Credit: Tony Menias

One unspoken rule of improvisation is to never introduce a gun because the
presence of a weapon artificially heightens scenes to the point of making
them unrealistic. I’d argue murder falls into the same category as an
improv faux pas, seeing as it’s one of the most logical step after
pulling a handgun. It derails scenes otherwise focused on relationships by
raising questions about the plot: Who? Why? How? Naturally Clued In: An Improvised Murder Mystery includes at least one
murder by design, and it similarly kills momentum and drags out each plot
point.

The show is loosely structured. The group solicits an audience suggestion
and designates a particular cast member as the detective. On opening night
the show took place in a Kroger grocery store, and the improvisers took on
the roles of the manager, his assistant, a butcher, and some shoppers. A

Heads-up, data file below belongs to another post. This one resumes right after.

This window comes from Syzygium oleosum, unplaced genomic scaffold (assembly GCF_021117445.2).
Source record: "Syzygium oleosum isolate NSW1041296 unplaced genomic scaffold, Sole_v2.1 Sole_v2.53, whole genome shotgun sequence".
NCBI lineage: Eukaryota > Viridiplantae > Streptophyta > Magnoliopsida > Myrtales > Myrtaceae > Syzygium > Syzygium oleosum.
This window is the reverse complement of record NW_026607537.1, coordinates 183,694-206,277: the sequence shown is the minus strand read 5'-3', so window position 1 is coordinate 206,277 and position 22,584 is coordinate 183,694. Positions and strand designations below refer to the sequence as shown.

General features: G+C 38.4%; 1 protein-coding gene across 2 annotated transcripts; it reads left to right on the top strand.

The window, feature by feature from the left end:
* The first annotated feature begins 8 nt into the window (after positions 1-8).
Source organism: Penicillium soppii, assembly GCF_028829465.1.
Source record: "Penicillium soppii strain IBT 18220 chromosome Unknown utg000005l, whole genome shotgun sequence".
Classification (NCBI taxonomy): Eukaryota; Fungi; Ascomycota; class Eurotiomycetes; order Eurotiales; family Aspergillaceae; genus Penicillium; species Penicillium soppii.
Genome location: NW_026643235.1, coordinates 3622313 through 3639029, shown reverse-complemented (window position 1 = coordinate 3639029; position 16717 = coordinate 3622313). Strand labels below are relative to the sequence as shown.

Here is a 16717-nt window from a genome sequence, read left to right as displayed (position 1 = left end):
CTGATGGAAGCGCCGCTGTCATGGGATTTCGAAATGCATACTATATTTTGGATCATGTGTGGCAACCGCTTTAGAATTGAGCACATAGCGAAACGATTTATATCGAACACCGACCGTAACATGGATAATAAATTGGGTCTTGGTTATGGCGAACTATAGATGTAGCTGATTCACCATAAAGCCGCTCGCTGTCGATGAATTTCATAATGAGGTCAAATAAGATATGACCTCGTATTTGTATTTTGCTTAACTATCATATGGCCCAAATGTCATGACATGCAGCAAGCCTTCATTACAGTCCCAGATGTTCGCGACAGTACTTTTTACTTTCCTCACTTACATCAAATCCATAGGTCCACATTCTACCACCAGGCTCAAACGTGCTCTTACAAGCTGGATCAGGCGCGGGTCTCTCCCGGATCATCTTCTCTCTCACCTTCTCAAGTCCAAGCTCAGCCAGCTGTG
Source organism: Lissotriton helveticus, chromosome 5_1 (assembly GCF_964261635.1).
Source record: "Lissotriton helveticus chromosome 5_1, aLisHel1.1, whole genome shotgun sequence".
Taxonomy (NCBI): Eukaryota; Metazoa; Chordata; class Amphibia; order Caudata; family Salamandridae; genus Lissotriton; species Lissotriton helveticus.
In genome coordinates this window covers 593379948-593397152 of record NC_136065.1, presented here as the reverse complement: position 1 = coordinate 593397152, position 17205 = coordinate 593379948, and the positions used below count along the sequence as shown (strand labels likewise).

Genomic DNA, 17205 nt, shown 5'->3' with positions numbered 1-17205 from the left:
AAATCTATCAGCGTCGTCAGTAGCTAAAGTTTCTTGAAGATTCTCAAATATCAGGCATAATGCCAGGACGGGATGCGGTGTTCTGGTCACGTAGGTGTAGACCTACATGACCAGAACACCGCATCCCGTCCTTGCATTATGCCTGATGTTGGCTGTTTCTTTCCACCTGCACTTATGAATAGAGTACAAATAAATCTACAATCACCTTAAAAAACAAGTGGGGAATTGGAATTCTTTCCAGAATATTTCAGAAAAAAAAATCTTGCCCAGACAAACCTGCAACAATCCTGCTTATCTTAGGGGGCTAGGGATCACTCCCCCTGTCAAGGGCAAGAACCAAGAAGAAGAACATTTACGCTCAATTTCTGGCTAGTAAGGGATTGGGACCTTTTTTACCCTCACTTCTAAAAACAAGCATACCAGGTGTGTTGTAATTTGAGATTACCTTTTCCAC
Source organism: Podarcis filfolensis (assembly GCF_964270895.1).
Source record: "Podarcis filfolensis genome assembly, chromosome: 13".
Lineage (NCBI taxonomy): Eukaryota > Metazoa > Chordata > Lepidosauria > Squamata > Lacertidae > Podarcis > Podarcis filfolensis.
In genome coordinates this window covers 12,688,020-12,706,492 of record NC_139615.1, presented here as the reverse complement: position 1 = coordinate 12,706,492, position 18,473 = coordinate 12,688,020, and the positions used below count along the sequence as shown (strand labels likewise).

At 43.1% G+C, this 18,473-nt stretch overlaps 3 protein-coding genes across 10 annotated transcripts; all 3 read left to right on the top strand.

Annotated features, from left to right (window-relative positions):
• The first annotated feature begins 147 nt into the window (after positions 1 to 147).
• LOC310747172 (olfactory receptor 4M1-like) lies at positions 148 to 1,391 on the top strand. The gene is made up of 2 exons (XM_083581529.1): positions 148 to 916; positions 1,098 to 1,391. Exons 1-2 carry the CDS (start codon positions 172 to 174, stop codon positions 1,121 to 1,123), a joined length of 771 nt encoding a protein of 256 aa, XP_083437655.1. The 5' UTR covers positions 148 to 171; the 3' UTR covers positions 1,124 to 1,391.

few scenes in, the characters are witnesses to a dead body and blindly
finger each other as the culprit.

The cast of Clued In cites Agatha Christie novels as its
inspiration, though my mind leaps to Clue, specifically the 1985
film starring Tim Curry. Working within the same trappings (single
location, unraveling a murder mystery), the movie introduced a new detail
in every scene to arouse excitement and further the mystery. Clued In operates only at half speed: after the murder occurs, the
scenes oscillate between interrogations and brief interactions, with the
former as a device to rehash what happened in the latter. The slower the
mystery unravels, the less thrilling the solution.   v